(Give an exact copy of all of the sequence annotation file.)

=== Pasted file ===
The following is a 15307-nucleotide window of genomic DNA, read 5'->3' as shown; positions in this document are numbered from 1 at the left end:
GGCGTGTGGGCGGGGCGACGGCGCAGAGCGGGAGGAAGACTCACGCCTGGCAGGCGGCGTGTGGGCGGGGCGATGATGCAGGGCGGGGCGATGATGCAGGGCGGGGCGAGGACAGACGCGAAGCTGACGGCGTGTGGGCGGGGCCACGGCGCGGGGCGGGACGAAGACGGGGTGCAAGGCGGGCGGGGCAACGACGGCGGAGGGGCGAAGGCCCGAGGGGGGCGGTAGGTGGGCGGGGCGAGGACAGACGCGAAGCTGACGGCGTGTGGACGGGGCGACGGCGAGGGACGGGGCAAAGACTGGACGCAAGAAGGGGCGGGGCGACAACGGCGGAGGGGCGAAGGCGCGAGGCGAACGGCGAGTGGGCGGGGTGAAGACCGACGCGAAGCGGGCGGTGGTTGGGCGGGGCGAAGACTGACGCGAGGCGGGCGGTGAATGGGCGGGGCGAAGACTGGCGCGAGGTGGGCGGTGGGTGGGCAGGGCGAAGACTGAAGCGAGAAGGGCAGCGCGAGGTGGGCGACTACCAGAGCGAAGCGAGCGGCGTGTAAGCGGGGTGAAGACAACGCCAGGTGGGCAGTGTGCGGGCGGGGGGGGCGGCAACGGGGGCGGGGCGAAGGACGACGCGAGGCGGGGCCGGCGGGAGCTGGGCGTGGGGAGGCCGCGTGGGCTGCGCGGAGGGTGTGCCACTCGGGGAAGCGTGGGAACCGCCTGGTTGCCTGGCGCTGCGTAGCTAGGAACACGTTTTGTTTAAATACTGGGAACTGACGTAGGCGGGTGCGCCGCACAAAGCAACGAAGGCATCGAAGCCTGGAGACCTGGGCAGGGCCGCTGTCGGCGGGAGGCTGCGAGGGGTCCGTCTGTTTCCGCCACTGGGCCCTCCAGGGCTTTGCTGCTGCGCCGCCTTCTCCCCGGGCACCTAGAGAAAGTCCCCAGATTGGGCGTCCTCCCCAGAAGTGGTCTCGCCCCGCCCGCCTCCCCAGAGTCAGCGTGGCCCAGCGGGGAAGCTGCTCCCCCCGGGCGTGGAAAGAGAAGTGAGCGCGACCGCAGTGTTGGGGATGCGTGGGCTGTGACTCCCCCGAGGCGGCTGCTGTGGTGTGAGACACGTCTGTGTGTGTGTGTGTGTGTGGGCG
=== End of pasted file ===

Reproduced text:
The following is a 15307-nucleotide window of genomic DNA, read 5'->3' as shown; positions in this document are numbered from 1 at the left end:
GGCGTGTGGGCGGGGCGACGGCGCAGAGCGGGAGGAAGACTCACGCCTGGCAGGCGGCGTGTGGGCGGGGCGATGATGCAGGGCGGGGCGATGATGCAGGGCGGGGCGAGGACAGACGCGAAGCTGACGGCGTGTGGGCGGGGCCACGGCGCGGGGCGGGACGAAGACGGGGTGCAAGGCGGGCGGGGCAACGACGGCGGAGGGGCGAAGGCCCGAGGGGGGCGGTAGGTGGGCGGGGCGAGGACAGACGCGAAGCTGACGGCGTGTGGACGGGGCGACGGCGAGGGACGGGGCAAAGACTGGACGCAAGAAGGGGCGGGGCGACAACGGCGGAGGGGCGAAGGCGCGAGGCGAACGGCGAGTGGGCGGGGTGAAGACCGACGCGAAGCGGGCGGTGGTTGGGCGGGGCGAAGACTGACGCGAGGCGGGCGGTGAATGGGCGGGGCGAAGACTGGCGCGAGGTGGGCGGTGGGTGGGCAGGGCGAAGACTGAAGCGAGAAGGGCAGCGCGAGGTGGGCGACTACCAGAGCGAAGCGAGCGGCGTGTAAGCGGGGTGAAGACAACGCCAGGTGGGCAGTGTGCGGGCGGGGGGGGCGGCAACGGGGGCGGGGCGAAGGACGACGCGAGGCGGGGCCGGCGGGAGCTGGGCGTGGGGAGGCCGCGTGGGCTGCGCGGAGGGTGTGCCACTCGGGGAAGCGTGGGAACCGCCTGGTTGCCTGGCGCTGCGTAGCTAGGAACACGTTTTGTTTAAATACTGGGAACTGACGTAGGCGGGTGCGCCGCACAAAGCAACGAAGGCATCGAAGCCTGGAGACCTGGGCAGGGCCGCTGTCGGCGGGAGGCTGCGAGGGGTCCGTCTGTTTCCGCCACTGGGCCCTCCAGGGCTTTGCTGCTGCGCCGCCTTCTCCCCGGGCACCTAGAGAAAGTCCCCAGATTGGGCGTCCTCCCCAGAAGTGGTCTCGCCCCGCCCGCCTCCCCAGAGTCAGCGTGGCCCAGCGGGGAAGCTGCTCCCCCCGGGCGTGGAAAGAGAAGTGAGCGCGACCGCAGTGTTGGGGATGCGTGGGCTGTGACTCCCCCGAGGCGGCTGCTGTGGTGTGAGACACGTCTGTGTGTGTGTGTGTGTGTGGGCG